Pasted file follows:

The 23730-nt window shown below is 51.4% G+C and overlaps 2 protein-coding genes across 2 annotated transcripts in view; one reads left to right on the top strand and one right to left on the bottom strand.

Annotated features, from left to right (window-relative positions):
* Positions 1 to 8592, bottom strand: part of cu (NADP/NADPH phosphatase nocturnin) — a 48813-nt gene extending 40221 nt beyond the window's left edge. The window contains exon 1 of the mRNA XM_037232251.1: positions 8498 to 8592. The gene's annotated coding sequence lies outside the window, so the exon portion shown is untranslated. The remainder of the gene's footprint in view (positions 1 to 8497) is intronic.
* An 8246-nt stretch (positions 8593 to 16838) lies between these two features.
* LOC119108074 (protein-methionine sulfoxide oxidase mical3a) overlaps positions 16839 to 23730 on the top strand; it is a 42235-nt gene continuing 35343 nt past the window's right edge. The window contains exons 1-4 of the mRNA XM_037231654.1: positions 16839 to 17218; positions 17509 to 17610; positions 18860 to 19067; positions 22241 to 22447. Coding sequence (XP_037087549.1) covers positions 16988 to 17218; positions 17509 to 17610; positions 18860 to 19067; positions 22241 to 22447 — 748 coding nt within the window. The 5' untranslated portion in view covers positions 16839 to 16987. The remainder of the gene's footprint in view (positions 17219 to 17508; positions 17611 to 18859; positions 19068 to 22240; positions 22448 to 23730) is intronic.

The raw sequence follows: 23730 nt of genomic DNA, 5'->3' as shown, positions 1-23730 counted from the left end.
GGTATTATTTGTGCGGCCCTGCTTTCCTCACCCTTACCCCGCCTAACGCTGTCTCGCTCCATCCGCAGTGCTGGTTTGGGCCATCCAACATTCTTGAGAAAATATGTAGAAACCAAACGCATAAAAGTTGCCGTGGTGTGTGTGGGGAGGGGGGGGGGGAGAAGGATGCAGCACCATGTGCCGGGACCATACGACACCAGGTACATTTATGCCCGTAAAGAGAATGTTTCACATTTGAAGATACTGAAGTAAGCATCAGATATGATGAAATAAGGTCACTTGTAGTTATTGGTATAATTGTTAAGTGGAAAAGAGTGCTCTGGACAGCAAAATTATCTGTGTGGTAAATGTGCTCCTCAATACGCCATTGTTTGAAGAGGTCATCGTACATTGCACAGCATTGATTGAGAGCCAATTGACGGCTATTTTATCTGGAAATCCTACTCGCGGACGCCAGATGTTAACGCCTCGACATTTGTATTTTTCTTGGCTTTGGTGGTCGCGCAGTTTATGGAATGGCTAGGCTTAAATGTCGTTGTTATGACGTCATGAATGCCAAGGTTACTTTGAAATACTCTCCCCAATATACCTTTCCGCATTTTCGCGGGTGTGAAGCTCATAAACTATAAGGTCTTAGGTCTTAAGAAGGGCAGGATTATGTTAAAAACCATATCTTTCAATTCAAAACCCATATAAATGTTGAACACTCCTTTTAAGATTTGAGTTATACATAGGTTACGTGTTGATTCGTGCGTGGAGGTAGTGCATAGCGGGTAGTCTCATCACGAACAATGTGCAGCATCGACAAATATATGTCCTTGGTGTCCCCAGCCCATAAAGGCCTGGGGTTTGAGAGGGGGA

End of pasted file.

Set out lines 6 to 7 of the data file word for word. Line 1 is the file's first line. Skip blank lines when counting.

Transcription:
The raw sequence follows: 23730 nt of genomic DNA, 5'->3' as shown, positions 1-23730 counted from the left end.
GGTATTATTTGTGCGGCCCTGCTTTCCTCACCCTTACCCCGCCTAACGCTGTCTCGCTCCATCCGCAGTGCTGGTTTGGGCCATCCAACATTCTTGAGAAAATATGTAGAAACCAAACGCATAAAAGTTGCCGTGGTGTGTGTGGGGAGGGGGGGGGGGAGAAGGATGCAGCACCATGTGCCGGGACCATACGACACCAGGTACATTTATGCCCGTAAAGAGAATGTTTCACATTTGAAGATACTGAAGTAAGCATCAGATATGATGAAATAAGGTCACTTGTAGTTATTGGTATAATTGTTAAGTGGAAAAGAGTGCTCTGGACAGCAAAATTATCTGTGTGGTAAATGTGCTCCTCAATACGCCATTGTTTGAAGAGGTCATCGTACATTGCACAGCATTGATTGAGAGCCAATTGACGGCTATTTTATCTGGAAATCCTACTCGCGGACGCCAGATGTTAACGCCTCGACATTTGTATTTTTCTTGGCTTTGGTGGTCGCGCAGTTTATGGAATGGCTAGGCTTAAATGTCGTTGTTATGACGTCATGAATGCCAAGGTTACTTTGAAATACTCTCCCCAATATACCTTTCCGCATTTTCGCGGGTGTGAAGCTCATAAACTATAAGGTCTTAGGTCTTAAGAAGGGCAGGATTATGTTAAAAACCATATCTTTCAATTCAAAACCCATATAAATGTTGAACACTCCTTTTAAGATTTGAGTTATACATAGGTTACGTGTTGATTCGTGCGTGGAGGTAGTGCATAGCGGGTAGTCTCATCACGAACAATGTGCAGCATCGACAAATATATGTCCTTGGTGTCCCCAGCCCATAAAGGCCTGGGGTTTGAGAGGGGGA